Economic Preferences for Risk-Taking and Financing Costs
Journal of Corporate Finance,
We hypothesize and empirically establish that economic preferences for risk-taking in different subnational regions affect firm financing costs. We study this hypothesis by hand-matching firms' regions worldwide with the corresponding regional economic risk-taking preferences. We first show that higher regional risk-taking is positively associated with several measures of firm risk and investments. Subsequently, our baseline results show that credit and bond pricing increase when risk-taking preferences increase. For the loan of average size and maturity a one-standard-deviation increase in regional risk-taking increases interest expense by $0.54 million USD. We also find that these results are demand (firm)-driven and stronger for firms with more local shareholders.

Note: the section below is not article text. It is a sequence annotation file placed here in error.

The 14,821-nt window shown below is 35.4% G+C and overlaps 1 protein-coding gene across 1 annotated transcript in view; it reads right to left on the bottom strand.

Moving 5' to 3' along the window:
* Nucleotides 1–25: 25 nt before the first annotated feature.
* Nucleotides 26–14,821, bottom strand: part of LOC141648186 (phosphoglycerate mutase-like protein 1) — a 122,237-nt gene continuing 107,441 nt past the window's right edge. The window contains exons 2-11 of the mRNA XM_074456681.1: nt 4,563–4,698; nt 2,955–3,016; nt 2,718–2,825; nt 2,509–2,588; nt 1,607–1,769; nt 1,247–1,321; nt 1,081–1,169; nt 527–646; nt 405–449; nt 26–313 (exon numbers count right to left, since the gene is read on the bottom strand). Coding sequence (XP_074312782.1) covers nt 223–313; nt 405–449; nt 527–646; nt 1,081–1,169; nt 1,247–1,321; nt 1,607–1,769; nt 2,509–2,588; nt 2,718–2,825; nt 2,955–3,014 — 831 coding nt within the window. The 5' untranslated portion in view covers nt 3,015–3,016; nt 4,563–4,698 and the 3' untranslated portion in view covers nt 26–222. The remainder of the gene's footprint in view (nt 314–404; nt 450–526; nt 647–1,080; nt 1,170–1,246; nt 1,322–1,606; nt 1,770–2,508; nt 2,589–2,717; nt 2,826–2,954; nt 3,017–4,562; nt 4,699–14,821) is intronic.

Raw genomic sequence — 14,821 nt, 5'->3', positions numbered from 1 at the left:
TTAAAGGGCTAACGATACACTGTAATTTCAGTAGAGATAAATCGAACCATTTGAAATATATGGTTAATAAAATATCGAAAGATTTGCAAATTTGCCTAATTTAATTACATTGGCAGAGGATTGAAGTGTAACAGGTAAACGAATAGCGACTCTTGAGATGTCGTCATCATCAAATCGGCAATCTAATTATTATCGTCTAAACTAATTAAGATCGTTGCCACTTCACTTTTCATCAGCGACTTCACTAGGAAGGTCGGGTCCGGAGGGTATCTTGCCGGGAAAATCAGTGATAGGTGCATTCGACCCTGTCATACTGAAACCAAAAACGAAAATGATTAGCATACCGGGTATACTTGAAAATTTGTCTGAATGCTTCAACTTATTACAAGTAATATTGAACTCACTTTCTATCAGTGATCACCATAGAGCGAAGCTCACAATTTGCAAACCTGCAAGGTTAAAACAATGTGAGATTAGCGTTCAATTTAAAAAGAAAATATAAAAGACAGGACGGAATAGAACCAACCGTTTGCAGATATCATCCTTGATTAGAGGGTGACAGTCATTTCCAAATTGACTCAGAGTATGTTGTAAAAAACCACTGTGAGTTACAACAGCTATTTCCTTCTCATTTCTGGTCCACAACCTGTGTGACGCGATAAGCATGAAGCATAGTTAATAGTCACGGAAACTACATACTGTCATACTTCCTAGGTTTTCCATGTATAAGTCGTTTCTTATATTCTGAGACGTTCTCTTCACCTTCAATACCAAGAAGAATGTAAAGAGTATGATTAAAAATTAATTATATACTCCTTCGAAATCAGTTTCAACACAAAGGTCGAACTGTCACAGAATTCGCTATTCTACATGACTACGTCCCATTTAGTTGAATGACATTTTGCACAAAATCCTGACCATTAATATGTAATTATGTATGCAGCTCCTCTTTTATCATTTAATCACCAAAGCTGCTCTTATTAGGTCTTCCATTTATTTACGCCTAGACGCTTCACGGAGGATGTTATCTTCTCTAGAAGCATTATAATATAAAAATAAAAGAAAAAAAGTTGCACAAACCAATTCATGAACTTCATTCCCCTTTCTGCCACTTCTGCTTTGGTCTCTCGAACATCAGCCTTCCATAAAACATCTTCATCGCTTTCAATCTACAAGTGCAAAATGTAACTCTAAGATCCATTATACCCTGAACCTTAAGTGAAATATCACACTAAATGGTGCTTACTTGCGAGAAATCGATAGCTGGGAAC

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The Place-based Effects of Police Stations on Crime: Evidence from Station Closures
Journal of Public Economics,
Many countries consolidate their police forces by closing down local police stations. Police stations represent an important and visible aspect of the organization of police forces. We provide novel evidence on the effect of centralizing police offices through the closure of local police stations on crime outcomes. Combining matching with a difference-in-differences specification, we find an increase in reported car theft and burglary in residential properties. Our results are consistent with a negative shift in perceived detection risks and are driven by heterogeneous station characteristics. We can rule out alternative explanations such as incapacitation, crime displacement, and changes in police employment or strategies at the regional level. We argue that criminals are less deterred due to a lower visibility of the local police.